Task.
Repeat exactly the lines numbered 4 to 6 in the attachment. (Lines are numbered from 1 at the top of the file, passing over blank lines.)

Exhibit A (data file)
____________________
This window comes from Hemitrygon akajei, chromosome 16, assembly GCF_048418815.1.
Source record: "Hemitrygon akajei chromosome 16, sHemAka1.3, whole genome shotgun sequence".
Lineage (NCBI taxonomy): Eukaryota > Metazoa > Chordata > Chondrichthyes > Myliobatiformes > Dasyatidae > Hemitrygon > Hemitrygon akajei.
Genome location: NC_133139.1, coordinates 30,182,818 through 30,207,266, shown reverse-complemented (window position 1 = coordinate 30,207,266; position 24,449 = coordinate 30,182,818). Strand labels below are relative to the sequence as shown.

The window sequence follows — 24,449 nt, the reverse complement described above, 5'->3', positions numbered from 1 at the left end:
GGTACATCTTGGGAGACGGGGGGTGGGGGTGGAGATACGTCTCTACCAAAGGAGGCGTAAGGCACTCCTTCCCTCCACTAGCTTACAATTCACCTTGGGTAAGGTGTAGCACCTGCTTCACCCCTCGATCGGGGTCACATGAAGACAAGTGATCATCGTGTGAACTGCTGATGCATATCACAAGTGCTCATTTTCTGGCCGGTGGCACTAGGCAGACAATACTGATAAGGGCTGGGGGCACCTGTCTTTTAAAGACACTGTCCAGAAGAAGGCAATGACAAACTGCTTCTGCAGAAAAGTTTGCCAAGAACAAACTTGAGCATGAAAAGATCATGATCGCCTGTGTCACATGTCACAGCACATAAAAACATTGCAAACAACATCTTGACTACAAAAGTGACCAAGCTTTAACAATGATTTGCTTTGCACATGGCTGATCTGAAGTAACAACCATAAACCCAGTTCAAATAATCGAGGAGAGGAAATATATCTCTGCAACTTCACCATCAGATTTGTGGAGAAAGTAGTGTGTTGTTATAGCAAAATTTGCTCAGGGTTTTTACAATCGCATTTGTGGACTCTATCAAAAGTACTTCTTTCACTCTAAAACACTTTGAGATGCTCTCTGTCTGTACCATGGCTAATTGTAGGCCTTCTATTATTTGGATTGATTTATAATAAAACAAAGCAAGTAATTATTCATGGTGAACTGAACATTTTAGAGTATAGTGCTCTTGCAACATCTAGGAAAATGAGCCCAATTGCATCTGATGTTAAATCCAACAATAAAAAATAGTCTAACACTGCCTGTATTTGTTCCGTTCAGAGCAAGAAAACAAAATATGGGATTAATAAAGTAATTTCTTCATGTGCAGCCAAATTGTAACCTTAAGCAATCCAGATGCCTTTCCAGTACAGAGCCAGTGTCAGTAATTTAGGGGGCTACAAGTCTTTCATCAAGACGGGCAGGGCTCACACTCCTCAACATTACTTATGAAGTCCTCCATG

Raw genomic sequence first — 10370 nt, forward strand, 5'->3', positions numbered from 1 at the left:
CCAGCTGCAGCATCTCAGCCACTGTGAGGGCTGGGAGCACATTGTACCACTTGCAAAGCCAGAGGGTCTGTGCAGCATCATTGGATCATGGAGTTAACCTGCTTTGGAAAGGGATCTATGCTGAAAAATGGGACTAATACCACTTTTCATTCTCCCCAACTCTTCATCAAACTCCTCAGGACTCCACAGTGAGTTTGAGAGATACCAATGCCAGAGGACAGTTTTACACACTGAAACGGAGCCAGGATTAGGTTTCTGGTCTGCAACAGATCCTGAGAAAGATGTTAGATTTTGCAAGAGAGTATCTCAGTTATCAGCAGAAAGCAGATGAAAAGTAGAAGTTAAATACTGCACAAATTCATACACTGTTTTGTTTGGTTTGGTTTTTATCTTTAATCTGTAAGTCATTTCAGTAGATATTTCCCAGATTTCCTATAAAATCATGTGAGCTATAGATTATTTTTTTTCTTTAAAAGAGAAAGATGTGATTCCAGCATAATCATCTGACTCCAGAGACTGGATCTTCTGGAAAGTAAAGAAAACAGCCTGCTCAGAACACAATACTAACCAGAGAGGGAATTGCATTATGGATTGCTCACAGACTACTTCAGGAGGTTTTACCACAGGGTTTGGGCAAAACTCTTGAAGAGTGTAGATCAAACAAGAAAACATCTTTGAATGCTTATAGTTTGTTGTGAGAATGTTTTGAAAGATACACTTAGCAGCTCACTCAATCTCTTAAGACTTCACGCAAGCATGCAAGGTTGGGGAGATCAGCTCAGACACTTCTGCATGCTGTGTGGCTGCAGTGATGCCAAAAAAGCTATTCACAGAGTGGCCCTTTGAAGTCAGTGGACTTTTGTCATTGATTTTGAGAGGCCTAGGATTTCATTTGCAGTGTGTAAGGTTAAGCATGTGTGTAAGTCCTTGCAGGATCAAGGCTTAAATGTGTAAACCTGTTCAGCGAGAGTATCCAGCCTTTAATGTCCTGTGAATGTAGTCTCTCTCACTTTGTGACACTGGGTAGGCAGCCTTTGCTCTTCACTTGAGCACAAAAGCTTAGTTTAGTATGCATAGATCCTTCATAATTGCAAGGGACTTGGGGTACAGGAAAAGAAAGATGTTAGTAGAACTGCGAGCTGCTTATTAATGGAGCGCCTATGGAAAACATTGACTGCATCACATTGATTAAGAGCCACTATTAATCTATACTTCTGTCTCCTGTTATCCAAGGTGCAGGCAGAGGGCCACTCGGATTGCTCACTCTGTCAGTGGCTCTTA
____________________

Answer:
Genome location: NC_133139.1, coordinates 30,182,818 through 30,207,266, shown reverse-complemented (window position 1 = coordinate 30,207,266; position 24,449 = coordinate 30,182,818). Strand labels below are relative to the sequence as shown.

The window sequence follows — 24,449 nt, the reverse complement described above, 5'->3', positions numbered from 1 at the left end:
GGTACATCTTGGGAGACGGGGGGTGGGGGTGGAGATACGTCTCTACCAAAGGAGGCGTAAGGCACTCCTTCCCTCCACTAGCTTACAATTCACCTTGGGTAAGGTGTAGCACCTGCTTCACCCCTCGATCGGGGTCACATGAAGACAAGTGATCATCGTGTGAACTGCTGATGCATATCACAAGTGCTCATTTTCTGGCCGGTGGCACTAGGCAGACAATACTGATAAGGGCTGGGGGCACCTGTCTTTTAAAGACACTGTCCAGAAGAAGGCAATGACAAACTGCTTCTGCAGAAAAGTTTGCCAAGAACAAACTTGAGCATGAAAAGATCATGATCGCCTGTGTCACATGTCACAGCACATAAAAACATTGCAAACAACATCTTGACTACAAAAGTGACCAAGCTTTAACAATGATTTGCTTTGCACATGGCTGATCTGAAGTAACAACCATAAACCCAGTTCAAATAATCGAGGAGAGGAAATATATCTCTGCAACTTCACCATCAGATTTGTGGAGAAAGTAGTGTGTTGTTATAGCAAAATTTGCTCAGGGTTTTTACAATCGCATTTGTGGACTCTATCAAAAGTACTTCTTTCACTCTAAAACACTTTGAGATGCTCTCTGTCTGTACCATGGCTAATTGTAGGCCTTCTATTATTTGGATTGATTTATAATAAAACAAAGCAAGTAATTATTCATGGTGAACTGAACATTTTAGAGTATAGTGCTCTTGCAACATCTAGGAAAATGAGCCCAATTGCATCTGATGTTAAATCCAACAATAAAAAATAGTCTAACACTGCCTGTATTTGTTCCGTTCAGAGCAAGAAAACAAAATATGGGATTAATAAAGTAATTTCTTCATGTGCAGCCAAATTGTAACCTTAAGCAATCCAGATGCCTTTCCAGTACAGAGCCAGTGTCAGTAATTTAGGGGGCTACAAGTCTTTCATCAAGACGGGCAGGGCTCACACTCCTCAACATTACTTATGAAGTCCTCCATG